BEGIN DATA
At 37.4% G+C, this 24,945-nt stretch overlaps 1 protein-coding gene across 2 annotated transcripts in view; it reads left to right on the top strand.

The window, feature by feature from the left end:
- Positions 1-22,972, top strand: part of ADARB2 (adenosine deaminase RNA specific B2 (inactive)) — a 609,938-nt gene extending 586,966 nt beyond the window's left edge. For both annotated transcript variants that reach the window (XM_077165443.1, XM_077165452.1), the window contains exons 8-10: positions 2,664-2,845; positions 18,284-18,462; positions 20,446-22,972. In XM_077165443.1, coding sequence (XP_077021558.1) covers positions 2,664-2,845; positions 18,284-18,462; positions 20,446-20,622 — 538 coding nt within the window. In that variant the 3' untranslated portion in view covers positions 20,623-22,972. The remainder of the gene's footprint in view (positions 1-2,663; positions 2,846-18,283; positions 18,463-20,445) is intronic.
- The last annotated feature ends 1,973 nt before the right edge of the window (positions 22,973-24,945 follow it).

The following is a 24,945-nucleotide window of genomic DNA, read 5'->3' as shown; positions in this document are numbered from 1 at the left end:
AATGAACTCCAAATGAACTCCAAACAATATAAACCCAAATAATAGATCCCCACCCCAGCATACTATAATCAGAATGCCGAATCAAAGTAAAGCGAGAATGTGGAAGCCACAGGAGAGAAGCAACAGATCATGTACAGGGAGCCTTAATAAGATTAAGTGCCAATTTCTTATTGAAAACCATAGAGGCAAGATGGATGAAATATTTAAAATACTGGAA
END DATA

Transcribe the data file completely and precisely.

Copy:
At 37.4% G+C, this 24,945-nt stretch overlaps 1 protein-coding gene across 2 annotated transcripts in view; it reads left to right on the top strand.

The window, feature by feature from the left end:
- Positions 1-22,972, top strand: part of ADARB2 (adenosine deaminase RNA specific B2 (inactive)) — a 609,938-nt gene extending 586,966 nt beyond the window's left edge. For both annotated transcript variants that reach the window (XM_077165443.1, XM_077165452.1), the window contains exons 8-10: positions 2,664-2,845; positions 18,284-18,462; positions 20,446-22,972. In XM_077165443.1, coding sequence (XP_077021558.1) covers positions 2,664-2,845; positions 18,284-18,462; positions 20,446-20,622 — 538 coding nt within the window. In that variant the 3' untranslated portion in view covers positions 20,623-22,972. The remainder of the gene's footprint in view (positions 1-2,663; positions 2,846-18,283; positions 18,463-20,445) is intronic.
- The last annotated feature ends 1,973 nt before the right edge of the window (positions 22,973-24,945 follow it).

The following is a 24,945-nucleotide window of genomic DNA, read 5'->3' as shown; positions in this document are numbered from 1 at the left end:
AATGAACTCCAAATGAACTCCAAACAATATAAACCCAAATAATAGATCCCCACCCCAGCATACTATAATCAGAATGCCGAATCAAAGTAAAGCGAGAATGTGGAAGCCACAGGAGAGAAGCAACAGATCATGTACAGGGAGCCTTAATAAGATTAAGTGCCAATTTCTTATTGAAAACCATAGAGGCAAGATGGATGAAATATTTAAAATACTGGAA